Motus Forma is a physicalized representation of 10 hours of life in a space. Comprised of 1306 Individual paths and hundreds of nodes each interaction in the space is chronicled and tracked. Dynamic motion is frozen into a complex network of interaction and interface.
At once a sculptural form and functional data visualization Motus Forma can be read analytically and chronologically with path density, direction, speed and time all embedded within programmed matter. The limitations of software and hardware merge with the limitations of human perception of complexity challenging the viewer to follow a trace.
Photopolymer Resin, Aluminum, Steel
Part of Smith|Allen studios' Artist in Residence at Pier 9
Step 1: Process Part 1: Data Collection
The conceptualization design and fabrication of the piece can be broken down in 3 parts. The design began with an idea of studying motion patterns through the lobby space at Pier 9. We were intrigued by the way different people move though the space and how that motion can create formal and spatial artifacts.
We needed a way to capture that data, we looked into video capture but decided that a hand study was faster and had a high enough level of accuracy.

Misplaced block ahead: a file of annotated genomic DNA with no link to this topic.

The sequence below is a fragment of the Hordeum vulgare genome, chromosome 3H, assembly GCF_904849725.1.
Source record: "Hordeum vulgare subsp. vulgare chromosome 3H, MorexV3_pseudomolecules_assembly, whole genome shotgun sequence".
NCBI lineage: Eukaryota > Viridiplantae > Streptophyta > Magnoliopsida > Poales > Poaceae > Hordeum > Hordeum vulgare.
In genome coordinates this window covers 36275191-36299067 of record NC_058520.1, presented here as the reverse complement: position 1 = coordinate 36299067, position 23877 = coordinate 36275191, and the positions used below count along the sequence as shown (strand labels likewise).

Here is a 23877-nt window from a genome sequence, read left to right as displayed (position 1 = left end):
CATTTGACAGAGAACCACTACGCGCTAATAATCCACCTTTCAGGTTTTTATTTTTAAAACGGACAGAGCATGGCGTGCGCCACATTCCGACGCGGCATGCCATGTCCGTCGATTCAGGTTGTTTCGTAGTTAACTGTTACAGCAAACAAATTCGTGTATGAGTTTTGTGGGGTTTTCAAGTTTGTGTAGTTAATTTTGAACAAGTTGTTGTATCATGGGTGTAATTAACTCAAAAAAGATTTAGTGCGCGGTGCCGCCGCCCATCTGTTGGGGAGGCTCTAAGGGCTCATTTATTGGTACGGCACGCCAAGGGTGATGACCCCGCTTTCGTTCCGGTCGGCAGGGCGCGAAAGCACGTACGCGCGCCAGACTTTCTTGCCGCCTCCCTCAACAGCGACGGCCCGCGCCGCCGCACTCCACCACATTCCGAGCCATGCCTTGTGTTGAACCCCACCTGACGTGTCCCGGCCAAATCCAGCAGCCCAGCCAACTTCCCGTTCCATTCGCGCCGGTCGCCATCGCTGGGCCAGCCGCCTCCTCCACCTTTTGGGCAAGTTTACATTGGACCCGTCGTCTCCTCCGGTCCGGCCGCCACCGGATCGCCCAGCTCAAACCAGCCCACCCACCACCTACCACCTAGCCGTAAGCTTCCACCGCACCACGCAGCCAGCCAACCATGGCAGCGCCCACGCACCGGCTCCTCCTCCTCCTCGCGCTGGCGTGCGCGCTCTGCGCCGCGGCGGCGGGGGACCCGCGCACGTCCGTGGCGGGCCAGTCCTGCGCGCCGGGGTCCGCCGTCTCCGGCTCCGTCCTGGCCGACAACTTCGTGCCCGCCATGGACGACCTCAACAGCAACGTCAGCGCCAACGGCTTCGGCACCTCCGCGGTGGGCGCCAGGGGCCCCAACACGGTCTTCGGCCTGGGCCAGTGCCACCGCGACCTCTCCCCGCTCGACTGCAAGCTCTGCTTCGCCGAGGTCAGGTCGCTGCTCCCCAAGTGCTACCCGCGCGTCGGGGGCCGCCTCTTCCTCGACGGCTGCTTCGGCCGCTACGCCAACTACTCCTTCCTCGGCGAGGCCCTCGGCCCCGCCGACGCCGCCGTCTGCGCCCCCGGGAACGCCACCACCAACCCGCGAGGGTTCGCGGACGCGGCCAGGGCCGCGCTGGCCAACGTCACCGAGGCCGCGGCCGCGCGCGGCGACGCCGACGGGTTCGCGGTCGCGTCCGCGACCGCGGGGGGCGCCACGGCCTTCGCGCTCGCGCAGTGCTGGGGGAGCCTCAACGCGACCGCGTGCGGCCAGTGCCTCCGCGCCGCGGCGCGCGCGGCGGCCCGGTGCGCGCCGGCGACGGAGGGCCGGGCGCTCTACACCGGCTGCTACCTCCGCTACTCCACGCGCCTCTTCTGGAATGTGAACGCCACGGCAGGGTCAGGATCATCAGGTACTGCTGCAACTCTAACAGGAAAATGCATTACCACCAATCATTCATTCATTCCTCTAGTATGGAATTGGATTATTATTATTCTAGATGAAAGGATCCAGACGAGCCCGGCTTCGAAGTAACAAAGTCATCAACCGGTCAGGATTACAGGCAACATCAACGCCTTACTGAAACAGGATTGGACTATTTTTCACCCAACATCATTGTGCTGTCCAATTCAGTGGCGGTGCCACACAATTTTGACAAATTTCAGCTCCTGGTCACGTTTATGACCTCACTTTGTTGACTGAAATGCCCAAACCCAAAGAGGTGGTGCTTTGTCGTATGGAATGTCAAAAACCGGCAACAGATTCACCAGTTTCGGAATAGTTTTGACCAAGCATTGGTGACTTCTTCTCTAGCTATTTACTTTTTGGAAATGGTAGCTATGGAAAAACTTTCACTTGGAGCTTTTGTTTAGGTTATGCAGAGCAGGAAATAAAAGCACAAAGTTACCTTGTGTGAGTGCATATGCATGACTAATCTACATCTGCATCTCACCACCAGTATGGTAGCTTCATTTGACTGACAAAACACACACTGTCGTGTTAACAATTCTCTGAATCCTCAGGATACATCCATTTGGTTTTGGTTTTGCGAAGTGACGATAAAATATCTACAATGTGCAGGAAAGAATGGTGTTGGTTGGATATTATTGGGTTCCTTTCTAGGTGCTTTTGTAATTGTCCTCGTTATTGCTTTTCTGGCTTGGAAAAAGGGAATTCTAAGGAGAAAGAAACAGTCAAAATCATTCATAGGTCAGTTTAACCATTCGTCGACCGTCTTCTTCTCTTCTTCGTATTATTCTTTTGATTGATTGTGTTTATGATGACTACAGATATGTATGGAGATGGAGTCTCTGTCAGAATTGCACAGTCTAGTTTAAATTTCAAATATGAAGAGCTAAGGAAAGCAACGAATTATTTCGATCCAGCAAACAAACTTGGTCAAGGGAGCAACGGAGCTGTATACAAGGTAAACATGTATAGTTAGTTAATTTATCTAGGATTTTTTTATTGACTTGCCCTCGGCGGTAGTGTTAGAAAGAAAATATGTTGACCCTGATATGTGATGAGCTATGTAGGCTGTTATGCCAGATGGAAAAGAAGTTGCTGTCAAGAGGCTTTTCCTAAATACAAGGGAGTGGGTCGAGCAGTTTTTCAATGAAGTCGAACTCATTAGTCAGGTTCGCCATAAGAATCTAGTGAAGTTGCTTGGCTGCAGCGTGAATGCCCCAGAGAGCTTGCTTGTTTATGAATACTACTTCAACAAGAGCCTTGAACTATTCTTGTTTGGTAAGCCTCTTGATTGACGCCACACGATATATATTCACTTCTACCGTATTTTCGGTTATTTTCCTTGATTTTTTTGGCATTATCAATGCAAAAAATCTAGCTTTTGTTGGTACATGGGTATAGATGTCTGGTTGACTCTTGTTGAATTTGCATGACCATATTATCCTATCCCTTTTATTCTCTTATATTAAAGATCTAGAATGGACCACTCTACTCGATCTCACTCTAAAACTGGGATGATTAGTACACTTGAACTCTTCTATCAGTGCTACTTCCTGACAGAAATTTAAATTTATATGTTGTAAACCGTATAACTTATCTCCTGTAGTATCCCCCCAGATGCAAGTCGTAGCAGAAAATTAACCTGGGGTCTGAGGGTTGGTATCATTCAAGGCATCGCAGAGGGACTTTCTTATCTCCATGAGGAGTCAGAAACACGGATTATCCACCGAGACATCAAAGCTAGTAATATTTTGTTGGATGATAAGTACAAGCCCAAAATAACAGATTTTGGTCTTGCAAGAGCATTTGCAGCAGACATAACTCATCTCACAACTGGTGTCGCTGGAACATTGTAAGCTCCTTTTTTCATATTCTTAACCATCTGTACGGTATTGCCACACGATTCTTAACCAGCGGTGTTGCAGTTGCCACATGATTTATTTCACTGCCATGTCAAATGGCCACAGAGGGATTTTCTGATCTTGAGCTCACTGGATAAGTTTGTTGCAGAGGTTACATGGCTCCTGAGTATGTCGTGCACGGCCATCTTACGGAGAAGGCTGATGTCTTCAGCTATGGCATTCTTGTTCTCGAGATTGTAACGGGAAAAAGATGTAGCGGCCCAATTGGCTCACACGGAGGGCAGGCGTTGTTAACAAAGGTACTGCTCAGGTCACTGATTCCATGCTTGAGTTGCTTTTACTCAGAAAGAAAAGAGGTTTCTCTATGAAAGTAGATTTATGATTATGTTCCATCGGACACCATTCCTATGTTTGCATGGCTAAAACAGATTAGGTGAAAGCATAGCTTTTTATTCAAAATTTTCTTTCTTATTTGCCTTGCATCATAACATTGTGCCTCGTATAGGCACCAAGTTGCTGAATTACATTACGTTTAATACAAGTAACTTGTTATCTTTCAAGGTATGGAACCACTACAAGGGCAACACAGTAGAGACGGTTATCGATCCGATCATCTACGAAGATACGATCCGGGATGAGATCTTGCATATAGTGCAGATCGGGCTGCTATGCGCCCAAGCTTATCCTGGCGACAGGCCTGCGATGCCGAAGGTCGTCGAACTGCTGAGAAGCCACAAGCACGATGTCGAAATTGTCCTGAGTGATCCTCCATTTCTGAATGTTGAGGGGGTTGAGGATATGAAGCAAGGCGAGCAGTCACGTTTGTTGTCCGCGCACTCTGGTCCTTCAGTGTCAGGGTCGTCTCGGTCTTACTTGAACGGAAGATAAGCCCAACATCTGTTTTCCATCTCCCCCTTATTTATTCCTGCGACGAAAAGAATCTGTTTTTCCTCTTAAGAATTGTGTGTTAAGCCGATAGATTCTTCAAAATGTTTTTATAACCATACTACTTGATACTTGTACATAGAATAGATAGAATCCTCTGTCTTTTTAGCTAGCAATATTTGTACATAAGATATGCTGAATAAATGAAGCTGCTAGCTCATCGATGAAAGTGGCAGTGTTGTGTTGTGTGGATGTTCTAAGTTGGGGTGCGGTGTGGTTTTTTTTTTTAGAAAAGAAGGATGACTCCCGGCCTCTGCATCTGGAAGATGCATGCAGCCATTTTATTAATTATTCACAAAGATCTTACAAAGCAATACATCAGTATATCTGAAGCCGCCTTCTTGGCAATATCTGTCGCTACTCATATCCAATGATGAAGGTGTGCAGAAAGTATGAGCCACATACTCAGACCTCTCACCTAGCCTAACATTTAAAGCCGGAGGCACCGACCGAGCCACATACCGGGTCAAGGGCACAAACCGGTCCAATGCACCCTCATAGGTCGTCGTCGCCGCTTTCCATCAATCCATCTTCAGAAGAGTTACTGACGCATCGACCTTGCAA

How to conduct a motion study
After completing our motion study we had over 1300 tracks for 10 hours. We compiled them together and retraced them to get vector lines. These coupled with the layer of time gave us the data needed to begin to work with visualizing the spatial flow though time.
Step 2: Process part 2: First Iterations of representation
Our first analysis of the data was to complete a series of Laser-Intaglio prints. We etched each layer of analysis onto aluminum plates then used an Intaglio press to make a series of prints. In the process we found that we liked the prints the best where there was some ghosting and overlap.
To present the prints we designed a Minimal Frame that allowed the print to show through.
The idea of the framing system becoming part of the piece and the ghosting and overlap leading to a transition through the time of the prints led us to the final representation.
Step 3: Process Part 3: Motus Forma
We took the data from our motion tracks and layered it according to time. The nodes are recorded places where someone stopped for a moment. We printed the final form using the amazing Connex500s at The Pier.
Because of the fragile nature of the piece we were forced to use extensive support material resulting in days spent carefully removing the support material from the piece.
The stand was fabricated using the 5 axis OMax waterjet at the pier. We used the 5th axis to bevel cuts into .25" steel then treated it with gunblue and linseed oil for the finish. The legs and supports are waterjet cut aluminum and aluminum rods. They are designed as a counterpoint and transition from the plastic form to the metal base.